The black-figure method is preserved throughout, in spite of the development in drawing, that of the fourth-century vases being perfectly free. In the latter there is a lavish use of white and purple for details, especially on the figure of Athena; and Nike, when present at the contests, is usually painted white; but the tendency of later vases to neglect the reverse at the expense of the obverse in the matter of decoration is strongly manifested. The figure of Athena becomes greatly elongated, until her head is actually painted on the neck of the vase, and in all the vases after 336 B.C. she is turned to the right instead of the left. Two signatures of artists are found—Sikelos in the fifth century, Kittos in the fourth. There also exist some miniature fourth-century examples of these vases, the purpose of which is not obvious; on the reverse of one in the British Museum is represented a runner in the torch-race.

A peculiar local development of the black-figure style is to be seen in the vases found on the site of the temple of the Kabeiri, near Thebes, in Boeotia. From the style of the painting, which is free and careless, they can hardly be earlier than the fifth century, and may be later, the old style being preserved, as in the Panathenaic amphorae, for religious reasons. The site was excavated in 1887–88, and yielded a large number of vases and fragments, together with Attic R.F. and plain black glazed wares. Of the local fabrics the majority are of a Dionysiac character, or have reference, more or less direct, to the cult of the Kabeiri; many bear dedicatory inscriptions to the presiding deities, such as τῷ Καβίρῳ or τῷ παιδὶ καὶ τῷ Καβίρῳ, etc.

The material is a reddish-yellow clay of good quality, on which the designs are painted in a pigment varying from yellow-brown to the deep lustrous black of the best Attic vases. Occasionally details in white or purple are added; incised lines are used only for inner markings as a rule. The shapes are confined almost entirely to one, a large deep bowl with two small ring-handles, to which are attached projections for the support of the fingers; it comes nearest to the pella  described by Athenaeus. The decorative motives are simple—vine-wreaths, ivy-wreaths, myrtle and olive, and the wave-pattern; sometimes the reverse is only ornamented with a pattern of this kind.

(BRIT. MUS. B 77).

The subjects are interesting from the fact that they are an early instance (in vase-paintings) of intentional caricatures or grotesques; this is shown not only in the manner of treating the themes selected, but in the rude character of the drawing. Among those drawn from myth and legend may be mentioned Odysseus with Kirke (two instances) and traversing the sea on a raft; Peleus bringing the young Achilles to Cheiron (Fig. 98); Kephalos hunting a fox; and Bellerophon slaying the Chimaera. A favourite subject is that of Pigmies in combat with cranes. But the most interesting is one which represents the deity Kabeiros (answering to Dionysos) with his son (Pais, i.e. Iacchos) at a banquet, accompanied by three symbolical figures—Mitos, Pratolaos, and Krateia. Another fragment shows a train of worshippers approaching the Kabeiros, in the manner of the Asklepios reliefs.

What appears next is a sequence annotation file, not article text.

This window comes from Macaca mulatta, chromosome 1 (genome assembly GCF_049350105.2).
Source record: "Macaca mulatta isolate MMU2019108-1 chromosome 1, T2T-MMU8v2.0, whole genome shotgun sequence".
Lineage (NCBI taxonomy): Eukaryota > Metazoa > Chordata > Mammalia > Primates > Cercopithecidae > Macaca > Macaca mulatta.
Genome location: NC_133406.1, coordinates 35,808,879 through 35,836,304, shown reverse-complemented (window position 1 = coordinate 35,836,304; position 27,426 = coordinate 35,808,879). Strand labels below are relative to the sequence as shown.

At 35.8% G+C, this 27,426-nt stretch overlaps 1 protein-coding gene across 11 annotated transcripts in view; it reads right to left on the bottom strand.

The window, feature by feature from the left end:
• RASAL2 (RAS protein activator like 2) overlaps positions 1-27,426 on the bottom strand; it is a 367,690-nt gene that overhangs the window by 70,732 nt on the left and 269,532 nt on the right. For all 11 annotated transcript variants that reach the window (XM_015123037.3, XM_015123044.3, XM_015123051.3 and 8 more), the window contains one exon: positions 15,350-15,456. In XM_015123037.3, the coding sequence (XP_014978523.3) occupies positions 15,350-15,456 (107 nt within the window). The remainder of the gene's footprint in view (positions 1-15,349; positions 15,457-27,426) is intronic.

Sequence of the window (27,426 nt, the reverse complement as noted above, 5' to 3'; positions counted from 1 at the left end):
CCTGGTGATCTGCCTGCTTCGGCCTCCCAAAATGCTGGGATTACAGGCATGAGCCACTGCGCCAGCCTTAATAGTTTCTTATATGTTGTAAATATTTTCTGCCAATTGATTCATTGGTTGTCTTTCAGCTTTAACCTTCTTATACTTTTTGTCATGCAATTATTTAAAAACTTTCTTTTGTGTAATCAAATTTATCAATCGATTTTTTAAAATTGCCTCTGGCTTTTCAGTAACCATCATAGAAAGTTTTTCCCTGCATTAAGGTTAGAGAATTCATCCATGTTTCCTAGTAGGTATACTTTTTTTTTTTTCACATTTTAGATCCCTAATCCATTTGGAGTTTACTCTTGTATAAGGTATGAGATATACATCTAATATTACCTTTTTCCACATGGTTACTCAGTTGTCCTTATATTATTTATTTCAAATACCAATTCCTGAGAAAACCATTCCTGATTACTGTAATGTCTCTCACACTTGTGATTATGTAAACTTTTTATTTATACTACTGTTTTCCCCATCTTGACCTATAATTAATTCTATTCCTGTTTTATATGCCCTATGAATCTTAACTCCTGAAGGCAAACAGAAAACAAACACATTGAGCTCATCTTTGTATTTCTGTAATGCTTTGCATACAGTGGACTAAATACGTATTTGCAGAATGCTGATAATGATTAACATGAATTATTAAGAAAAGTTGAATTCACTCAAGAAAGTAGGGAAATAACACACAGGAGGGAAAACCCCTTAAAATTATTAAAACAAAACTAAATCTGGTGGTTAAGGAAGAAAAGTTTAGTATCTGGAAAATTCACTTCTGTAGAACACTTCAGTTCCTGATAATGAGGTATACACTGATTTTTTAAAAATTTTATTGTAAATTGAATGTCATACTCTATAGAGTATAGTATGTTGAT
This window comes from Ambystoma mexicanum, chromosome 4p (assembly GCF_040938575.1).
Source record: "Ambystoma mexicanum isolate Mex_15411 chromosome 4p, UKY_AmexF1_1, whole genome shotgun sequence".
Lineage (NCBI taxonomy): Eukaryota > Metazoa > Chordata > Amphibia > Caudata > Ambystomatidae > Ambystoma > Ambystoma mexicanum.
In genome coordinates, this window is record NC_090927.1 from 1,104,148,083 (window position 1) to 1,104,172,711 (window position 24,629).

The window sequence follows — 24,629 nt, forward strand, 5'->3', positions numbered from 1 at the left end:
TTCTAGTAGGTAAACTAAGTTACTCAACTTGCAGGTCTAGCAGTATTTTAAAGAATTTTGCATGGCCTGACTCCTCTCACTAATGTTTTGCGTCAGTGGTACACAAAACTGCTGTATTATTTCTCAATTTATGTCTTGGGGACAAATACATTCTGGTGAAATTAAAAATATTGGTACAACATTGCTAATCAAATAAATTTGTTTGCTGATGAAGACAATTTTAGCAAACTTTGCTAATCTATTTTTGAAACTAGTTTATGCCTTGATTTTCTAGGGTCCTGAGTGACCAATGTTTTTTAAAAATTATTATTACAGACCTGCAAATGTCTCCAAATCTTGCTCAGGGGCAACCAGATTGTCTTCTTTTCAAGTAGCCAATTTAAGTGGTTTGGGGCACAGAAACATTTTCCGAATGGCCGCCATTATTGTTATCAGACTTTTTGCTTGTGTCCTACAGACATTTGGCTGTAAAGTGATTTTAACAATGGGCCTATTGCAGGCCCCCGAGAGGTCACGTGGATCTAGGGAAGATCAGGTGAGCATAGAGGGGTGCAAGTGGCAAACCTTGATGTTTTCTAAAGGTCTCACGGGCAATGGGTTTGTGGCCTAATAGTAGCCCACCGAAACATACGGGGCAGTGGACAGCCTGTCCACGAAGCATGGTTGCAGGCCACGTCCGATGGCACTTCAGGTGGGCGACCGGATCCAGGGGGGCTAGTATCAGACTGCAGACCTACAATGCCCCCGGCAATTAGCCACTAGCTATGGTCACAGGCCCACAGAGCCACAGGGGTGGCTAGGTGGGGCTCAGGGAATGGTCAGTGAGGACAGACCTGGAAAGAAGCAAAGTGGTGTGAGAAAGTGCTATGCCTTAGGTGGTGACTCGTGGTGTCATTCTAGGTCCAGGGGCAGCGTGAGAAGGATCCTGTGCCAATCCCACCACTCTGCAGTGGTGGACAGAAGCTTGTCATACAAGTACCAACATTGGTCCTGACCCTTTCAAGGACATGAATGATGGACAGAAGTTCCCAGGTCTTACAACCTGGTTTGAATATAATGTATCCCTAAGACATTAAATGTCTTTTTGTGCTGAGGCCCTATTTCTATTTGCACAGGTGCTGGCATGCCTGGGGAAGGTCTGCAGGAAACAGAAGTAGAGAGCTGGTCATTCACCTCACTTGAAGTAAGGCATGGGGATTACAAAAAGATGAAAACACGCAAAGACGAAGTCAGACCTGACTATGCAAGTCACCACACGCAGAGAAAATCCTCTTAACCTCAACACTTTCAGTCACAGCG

The transitional stage from black to red figures is illustrated by more than one class of vases. Those in which the two methods are united on one vase have been discussed elsewhere, in considering the characteristics of the artists who used both. But there is another class corresponding to neither method, and yet partaking of the character of both, in which the figures are painted in opaque red or white pigment laid directly on the surface of the vase, which is covered throughout with black varnish (Plate XXXV.). Inasmuch as the method of painting in colours is more suggestive of the B.F. vases, they are classed therewith in some collections, as in the British and Athens Museums; but since their appearance and style link them more closely with the R.F. period, they are found in others, as at Berlin, ranged with the latter class. In any case they form a distinct group, in which the earlier examples correspond more with the B.F., the later with the R.F., vases. They are undoubtedly of Athenian origin, but to what extent they affected the change from black to red figures is doubtful.

The practice of laying colours on the black varnish is, of course, one that was quite familiar to B.F. artists; the analogous procedure in the R.F. period was the laying of black pigment on the red glaze, as was necessarily done for details such as devices on shields. The transition was therefore easy in the case of a vase covered with black varnish, to painting the figures only in the opaque colours upon it, thereby enlarging the scope of the process. The incised lines in which the figure was necessarily sketched out before painting (and which frequently occur in this class) led the way to the process by which the R.F. artist engraved his design on the red clay before  covering the rest of the vase with varnish. In the case of female figures it is obvious that this method was already practised, especially in scenes in which they appeared entirely nude, and the whole figure was painted white over the black silhouette, the black becoming the real accessory where it was required for the hair, etc.